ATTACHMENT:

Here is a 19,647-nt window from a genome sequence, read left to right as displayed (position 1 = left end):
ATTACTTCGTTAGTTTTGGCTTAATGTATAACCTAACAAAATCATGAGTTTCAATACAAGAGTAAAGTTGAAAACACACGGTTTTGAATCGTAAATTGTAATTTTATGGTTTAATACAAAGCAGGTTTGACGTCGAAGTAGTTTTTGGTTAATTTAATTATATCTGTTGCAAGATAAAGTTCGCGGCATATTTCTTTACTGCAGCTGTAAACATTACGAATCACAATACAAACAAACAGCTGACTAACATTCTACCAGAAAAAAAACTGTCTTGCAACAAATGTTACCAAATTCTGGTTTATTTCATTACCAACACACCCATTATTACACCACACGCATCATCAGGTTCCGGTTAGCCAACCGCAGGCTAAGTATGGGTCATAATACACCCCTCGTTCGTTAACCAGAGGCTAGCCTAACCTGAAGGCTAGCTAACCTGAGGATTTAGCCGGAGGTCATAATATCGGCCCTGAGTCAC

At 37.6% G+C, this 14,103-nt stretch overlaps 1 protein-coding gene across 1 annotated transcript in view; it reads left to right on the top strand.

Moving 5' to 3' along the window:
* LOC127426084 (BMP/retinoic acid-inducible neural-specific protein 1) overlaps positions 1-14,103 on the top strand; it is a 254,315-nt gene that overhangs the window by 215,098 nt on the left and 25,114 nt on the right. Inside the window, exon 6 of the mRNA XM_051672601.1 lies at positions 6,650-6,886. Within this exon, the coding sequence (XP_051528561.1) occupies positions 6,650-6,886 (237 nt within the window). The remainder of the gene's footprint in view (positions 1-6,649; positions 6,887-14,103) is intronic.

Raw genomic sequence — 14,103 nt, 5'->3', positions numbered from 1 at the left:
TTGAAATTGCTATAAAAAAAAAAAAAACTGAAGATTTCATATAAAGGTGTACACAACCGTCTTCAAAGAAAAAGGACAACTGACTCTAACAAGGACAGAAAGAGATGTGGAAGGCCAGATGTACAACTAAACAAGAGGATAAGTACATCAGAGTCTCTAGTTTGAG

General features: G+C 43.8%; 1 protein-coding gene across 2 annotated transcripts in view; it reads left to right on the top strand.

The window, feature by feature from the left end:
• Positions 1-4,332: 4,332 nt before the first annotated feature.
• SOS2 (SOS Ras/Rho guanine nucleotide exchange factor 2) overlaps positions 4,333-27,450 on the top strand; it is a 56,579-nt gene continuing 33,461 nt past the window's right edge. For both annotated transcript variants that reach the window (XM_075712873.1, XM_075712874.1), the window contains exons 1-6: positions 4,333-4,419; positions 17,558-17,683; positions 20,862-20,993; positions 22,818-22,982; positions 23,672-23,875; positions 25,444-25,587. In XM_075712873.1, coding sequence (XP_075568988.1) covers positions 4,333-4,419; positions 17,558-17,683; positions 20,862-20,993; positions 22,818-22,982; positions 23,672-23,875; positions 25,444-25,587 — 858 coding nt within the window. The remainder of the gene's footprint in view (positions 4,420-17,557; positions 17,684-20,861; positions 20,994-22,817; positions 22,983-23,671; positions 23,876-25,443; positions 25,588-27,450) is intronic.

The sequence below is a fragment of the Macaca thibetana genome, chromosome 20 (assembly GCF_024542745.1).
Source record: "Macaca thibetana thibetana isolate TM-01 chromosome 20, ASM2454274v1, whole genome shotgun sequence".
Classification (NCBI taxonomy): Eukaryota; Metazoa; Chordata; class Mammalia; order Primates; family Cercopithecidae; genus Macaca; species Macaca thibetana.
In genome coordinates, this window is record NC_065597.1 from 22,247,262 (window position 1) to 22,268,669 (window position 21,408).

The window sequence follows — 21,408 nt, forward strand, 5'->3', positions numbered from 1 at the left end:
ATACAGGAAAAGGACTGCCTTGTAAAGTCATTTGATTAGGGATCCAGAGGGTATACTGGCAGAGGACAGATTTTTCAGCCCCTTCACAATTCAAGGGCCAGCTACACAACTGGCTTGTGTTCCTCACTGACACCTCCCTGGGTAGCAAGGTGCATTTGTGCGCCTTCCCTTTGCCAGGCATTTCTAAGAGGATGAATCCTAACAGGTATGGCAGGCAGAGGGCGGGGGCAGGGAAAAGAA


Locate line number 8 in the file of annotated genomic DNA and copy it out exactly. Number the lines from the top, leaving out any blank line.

General features: G+C 43.8%; 1 protein-coding gene across 2 annotated transcripts in view; it reads left to right on the top strand.